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Joined: Jan 2009
Posts: 2
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Elec25 Offline OP
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If you had to give a electrical inspection for a home that had water damage. What would be your solution/suggestion to assure the home owner their safty? ( meger testing, AFCI testing, ohms testing or just completly re-wire the home?)

Joined: Jul 2004
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G
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How extensive was the water damage. Was the house under water or just squirted with a <fire> hose?
A megger checkout of the circuits most likely to be damaged would be a good start after you do a good visual inspection. Breakers that went underwater are certainly good candidates for replacement and replacing all the devices that were wet is not unreasonable.
Ripping out all the Romex may be overkill but if the kraft paper was saturated it still may be reasonable. All that said, I have seen Romex that was underground and very wet, working fine, holding a GFCI.


Greg Fretwell
Joined: Jan 2009
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Elec25 Offline OP
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The water line break was on the upper floor and most of the damage was done to the first floor ceiling and walls. The broken water line ran for a week before it was discovered. The owners have already removed the damaged drywall and has had dehumidifiers running for over a week. No water got to the breaker box.

thanks for quick reply

Last edited by Elec25; 01/04/09 04:33 PM.
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G
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I would replace all the devices in the wet walls and megger those circuits while you have everything opened up. If you show any abnormality in the Romex, replace it, I bet it is OK.


Greg Fretwell
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pdh Offline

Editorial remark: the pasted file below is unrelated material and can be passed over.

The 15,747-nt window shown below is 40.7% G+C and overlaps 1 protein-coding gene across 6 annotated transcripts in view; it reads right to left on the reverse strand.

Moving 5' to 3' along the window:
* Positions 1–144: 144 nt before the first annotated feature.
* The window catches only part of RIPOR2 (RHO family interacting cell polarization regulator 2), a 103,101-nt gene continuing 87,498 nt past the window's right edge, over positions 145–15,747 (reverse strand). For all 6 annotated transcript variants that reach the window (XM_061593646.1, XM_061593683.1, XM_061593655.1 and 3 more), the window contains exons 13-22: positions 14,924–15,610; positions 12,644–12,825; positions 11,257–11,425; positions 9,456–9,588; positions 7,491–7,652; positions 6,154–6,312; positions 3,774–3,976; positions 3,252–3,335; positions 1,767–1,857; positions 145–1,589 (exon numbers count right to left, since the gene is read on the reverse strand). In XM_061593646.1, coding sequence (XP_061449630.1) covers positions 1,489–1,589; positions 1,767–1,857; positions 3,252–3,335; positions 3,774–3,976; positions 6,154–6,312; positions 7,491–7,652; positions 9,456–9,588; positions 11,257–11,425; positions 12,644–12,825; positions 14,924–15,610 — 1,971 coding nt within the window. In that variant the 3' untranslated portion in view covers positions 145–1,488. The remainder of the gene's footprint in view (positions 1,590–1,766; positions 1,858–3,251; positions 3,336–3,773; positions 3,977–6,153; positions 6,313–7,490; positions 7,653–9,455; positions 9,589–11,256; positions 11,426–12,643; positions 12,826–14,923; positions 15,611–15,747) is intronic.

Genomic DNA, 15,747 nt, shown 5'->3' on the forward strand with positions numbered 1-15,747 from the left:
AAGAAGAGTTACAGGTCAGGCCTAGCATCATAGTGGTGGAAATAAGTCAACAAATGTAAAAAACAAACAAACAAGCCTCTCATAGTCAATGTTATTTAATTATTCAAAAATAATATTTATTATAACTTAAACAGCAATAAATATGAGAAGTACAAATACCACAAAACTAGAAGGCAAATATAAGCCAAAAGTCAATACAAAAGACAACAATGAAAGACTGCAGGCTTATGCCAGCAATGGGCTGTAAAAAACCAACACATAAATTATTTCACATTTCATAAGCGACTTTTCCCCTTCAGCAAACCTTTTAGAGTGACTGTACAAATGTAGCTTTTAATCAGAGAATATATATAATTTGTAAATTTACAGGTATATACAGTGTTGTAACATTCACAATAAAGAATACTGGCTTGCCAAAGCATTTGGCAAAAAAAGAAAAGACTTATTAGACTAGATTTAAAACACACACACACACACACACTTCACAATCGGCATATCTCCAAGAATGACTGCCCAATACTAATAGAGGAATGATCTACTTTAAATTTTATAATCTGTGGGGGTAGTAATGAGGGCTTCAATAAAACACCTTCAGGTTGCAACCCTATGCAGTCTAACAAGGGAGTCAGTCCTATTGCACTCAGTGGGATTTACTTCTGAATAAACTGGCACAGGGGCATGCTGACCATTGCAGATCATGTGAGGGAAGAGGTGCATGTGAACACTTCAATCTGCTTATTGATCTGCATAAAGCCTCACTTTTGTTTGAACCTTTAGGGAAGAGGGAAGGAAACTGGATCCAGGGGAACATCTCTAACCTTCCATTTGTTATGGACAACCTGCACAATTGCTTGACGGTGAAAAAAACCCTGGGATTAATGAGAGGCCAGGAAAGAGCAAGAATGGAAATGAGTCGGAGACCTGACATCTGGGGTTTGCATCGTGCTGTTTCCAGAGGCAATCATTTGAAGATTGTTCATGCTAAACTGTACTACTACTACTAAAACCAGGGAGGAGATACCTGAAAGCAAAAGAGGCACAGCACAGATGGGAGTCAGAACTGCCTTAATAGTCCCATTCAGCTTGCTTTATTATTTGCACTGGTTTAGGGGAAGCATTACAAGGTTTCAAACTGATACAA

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If the water got into the boxes, I'd expect the Romex would wick up some of that water through the open ends of the cable assembly. I don't know how far into the cable that would go.

Is it possible to dry Romex that has taken up water? What if you put a low voltage current through the cable and brought it up to 50C (122F) and left it "baking" for a week? Still, I think it might be cheaper to replace it and recover the copper from the old cable.

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pdh Offline
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This makes me think about mechanisms to protect water pipes in much the same way as GFCI protects electrical wiring. Of course, measuring return flow back into the sewer would be hard to do. But maybe a flow meter in the main that has a threshold where the flow rate has to fall below that level at least every N hours (such as 3 hours), and shuts everything off if the flow stays high too long, might work to avoid those extensive levels of damage from long term water flow. But this would be for a plumbers forum. It was just a thought.

Joined: Aug 2007
Posts: 853
L
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Side track: I like the flow check Idea, Very useful for say a water heater,very practical idea with battery back up no less for those seasonal applications.Adjustable time, for main or small demands.Even a pressure switch for the water heater.

OK, Now that we got that outa the way.How old are the cables?
I would do a good inspection of the cables, at a min, I would change all jumpers from box to box affected,all affected devices.The good news is usually once the water finds it's path it stays with it.
Always think 'liability'.

Last edited by leland; 01/04/09 05:15 PM. Reason: liability

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